The Samovar

Postage due 1918 - 1923

Randy - 5/25/2009 at 13:21

I have a cover posted from Odessa to New York on Oct 20, 1923. On the cover front is a DOPLATIT with '78 c' (French centimes I presume) in it. Also on the cover front is a 10 cent US postage due mark and a 10 cent US postage due stamp. I am trying to convert between the three currencies. Does anyone know where I can find information on conversion rates from kopecks & rubles to centimes and / or from centimes to U.S. dollars & cents? I appreciate any information anyone has. Thanks very much. Randy

jlechtanski - 5/25/2009 at 14:21

Amazing -- another Odessa internatinal postage due cover.

The Federal Reserve Bank Archive is a good source for historical rates.

Average 1923 exchange rates are listed here:

Randy - 5/25/2009 at 17:37

Thanks for the great help. As you probably know the exchange rate for Russia is given only as an average over the 4 year period 1922 - 1925 and is given in Chervonetz.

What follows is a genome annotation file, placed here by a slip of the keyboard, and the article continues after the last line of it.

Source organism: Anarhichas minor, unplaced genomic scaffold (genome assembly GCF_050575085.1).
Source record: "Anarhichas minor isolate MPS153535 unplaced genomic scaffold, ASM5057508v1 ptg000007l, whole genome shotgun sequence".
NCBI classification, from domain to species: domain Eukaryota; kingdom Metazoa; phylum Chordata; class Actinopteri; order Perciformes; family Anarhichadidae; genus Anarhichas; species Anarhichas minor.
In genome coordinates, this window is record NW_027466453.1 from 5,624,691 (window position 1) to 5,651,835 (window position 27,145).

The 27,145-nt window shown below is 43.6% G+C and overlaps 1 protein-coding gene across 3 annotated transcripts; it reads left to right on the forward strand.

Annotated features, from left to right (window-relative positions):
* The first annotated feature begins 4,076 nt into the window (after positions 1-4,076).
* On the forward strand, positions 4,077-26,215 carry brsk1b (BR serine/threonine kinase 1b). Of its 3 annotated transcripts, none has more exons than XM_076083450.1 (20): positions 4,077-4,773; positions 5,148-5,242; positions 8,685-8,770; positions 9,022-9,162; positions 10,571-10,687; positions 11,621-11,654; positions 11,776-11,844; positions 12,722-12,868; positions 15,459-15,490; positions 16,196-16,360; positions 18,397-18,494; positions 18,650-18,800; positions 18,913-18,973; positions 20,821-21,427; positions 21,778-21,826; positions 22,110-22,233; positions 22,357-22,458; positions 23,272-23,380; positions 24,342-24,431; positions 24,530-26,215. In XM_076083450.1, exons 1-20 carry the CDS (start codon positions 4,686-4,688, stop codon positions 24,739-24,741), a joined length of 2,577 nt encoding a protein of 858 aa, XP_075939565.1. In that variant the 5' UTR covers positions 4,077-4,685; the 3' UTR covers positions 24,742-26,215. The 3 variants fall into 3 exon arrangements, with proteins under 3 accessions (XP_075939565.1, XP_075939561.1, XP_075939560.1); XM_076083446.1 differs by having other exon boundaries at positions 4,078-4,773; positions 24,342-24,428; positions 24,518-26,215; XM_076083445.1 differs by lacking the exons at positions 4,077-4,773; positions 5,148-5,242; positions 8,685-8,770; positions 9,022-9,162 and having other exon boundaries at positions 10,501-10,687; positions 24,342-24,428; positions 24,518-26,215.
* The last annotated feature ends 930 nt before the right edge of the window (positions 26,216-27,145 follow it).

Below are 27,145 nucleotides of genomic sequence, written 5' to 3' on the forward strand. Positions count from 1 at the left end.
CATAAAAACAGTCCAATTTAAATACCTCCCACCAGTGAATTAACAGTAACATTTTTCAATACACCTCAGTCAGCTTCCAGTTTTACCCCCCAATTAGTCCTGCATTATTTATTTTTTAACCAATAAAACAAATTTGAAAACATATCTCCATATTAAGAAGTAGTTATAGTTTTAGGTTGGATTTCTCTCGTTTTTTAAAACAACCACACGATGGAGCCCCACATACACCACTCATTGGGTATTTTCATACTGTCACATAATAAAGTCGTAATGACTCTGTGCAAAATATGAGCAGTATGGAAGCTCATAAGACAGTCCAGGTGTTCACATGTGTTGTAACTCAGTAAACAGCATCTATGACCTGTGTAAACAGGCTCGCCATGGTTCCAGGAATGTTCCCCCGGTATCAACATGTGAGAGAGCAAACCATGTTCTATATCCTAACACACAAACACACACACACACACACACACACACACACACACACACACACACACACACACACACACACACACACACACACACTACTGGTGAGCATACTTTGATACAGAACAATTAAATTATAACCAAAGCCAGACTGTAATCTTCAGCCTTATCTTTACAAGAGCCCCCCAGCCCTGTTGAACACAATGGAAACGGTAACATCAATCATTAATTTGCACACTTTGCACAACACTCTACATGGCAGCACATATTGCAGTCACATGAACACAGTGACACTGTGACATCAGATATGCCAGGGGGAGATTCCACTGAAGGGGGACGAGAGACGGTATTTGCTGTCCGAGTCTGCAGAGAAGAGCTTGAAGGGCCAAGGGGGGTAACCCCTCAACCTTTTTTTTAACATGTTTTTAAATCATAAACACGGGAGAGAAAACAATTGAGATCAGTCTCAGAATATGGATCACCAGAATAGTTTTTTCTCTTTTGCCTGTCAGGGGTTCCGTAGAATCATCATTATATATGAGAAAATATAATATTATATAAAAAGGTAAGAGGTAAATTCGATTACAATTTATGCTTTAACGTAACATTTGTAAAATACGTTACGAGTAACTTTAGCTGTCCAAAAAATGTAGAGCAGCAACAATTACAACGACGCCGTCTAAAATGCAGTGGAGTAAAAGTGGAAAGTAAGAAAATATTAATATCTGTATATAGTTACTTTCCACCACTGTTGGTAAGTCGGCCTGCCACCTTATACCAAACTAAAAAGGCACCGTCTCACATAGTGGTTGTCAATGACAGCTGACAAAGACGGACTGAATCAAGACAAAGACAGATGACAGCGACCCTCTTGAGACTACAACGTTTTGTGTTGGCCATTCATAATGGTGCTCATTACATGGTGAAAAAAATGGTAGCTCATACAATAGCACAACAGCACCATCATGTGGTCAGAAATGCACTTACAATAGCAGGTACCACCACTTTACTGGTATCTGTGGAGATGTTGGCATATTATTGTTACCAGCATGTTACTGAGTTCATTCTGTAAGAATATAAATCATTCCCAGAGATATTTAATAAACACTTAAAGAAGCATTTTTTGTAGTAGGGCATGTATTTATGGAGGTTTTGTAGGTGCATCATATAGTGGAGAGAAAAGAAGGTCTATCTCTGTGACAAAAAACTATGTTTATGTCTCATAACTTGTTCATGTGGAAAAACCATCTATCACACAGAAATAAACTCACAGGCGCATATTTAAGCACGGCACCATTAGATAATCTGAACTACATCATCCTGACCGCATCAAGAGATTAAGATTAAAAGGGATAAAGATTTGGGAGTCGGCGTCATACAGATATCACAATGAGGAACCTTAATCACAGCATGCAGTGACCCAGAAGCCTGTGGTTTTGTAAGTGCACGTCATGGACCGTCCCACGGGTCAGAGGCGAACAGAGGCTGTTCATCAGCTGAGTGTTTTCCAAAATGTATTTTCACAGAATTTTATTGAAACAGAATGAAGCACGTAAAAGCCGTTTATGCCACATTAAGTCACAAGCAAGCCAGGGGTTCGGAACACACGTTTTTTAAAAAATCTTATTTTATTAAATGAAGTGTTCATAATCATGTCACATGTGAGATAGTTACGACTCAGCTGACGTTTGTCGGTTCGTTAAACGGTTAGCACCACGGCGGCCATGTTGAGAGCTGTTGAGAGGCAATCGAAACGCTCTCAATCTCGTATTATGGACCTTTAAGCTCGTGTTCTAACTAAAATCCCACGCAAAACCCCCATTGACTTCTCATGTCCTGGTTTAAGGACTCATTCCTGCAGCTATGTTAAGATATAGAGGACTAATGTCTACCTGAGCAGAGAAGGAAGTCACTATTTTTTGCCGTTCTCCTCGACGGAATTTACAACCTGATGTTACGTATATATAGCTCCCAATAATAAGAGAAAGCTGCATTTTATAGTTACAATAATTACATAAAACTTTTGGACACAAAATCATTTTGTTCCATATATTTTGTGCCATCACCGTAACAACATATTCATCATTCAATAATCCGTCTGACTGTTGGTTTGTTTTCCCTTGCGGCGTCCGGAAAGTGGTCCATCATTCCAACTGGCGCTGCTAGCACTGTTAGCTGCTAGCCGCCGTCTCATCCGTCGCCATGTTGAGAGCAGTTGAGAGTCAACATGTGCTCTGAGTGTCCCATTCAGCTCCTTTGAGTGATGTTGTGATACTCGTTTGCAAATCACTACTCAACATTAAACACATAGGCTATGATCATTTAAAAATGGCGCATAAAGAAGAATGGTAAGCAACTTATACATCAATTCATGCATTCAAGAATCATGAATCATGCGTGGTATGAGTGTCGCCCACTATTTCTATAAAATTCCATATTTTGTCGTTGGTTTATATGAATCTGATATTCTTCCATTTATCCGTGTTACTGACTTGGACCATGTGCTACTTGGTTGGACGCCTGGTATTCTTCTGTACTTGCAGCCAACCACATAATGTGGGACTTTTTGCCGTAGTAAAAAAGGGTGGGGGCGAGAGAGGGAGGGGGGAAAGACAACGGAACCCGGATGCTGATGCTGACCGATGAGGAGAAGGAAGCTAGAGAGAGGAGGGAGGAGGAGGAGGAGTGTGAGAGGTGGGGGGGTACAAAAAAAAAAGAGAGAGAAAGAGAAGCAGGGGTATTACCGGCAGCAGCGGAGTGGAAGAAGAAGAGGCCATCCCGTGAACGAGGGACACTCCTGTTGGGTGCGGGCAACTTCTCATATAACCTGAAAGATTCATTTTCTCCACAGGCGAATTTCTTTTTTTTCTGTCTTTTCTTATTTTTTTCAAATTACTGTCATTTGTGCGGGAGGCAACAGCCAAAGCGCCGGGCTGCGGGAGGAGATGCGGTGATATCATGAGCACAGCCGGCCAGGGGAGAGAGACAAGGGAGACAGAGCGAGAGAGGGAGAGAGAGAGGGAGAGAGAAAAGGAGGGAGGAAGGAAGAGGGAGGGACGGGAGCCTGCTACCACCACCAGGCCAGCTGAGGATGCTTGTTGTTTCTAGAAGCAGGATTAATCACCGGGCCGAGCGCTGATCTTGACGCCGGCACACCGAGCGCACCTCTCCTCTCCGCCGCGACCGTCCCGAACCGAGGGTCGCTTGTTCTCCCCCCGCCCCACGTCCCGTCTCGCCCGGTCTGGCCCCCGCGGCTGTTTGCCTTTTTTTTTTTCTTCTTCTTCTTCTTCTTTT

I'm still trying to get to earlier pages in the document but so far have not found my way.

Thanks again. This is a great start.

jlechtanski - 5/25/2009 at 19:41

Russia was going through a massive hyperinflation during the early 1920s. The government was trying to eliminate debt by devaluing the ruble. The ruble was not fully convertible and that is why it is not in the exchange rate tables.

On 11 October 1922 a parallel currency was created - the chervonetz - backed by gold (equivalent to 10 gold rubles) and fully convertible. It was used in international trade.

jlechtanski - 5/25/2009 at 20:19

By the way, as you may know, this hyperinflation had a effect on the postage rates and stamps of the period. Your cover from 1923 would be a victim of hyperinflation. What kinds of stamps and what rate is on the cover? In October 1923 there were stamps valued in paper rubles and stamps valued in gold rubles. It would be nice to see an image.

Starting on 1 Feb 1922, postage rates were set based on the gold ruble. The Post Office was to state the equivalent in banknotes quarterly. 1 gold kopeck was equal to 1,500 paper rubles. On 1 April 1922 it was reset to 2,000 paper rubles.

On 1 May 1922, 1 new ruble of 1922 was equal to 10,000 paper rubles of all previous currency issues.

In October and November 1923 the conversion rate was changing daily. On 20 October 1923, the date of your cover, the conversion factor was 585. So 1 gold ruble was equal to 585 paper rubles.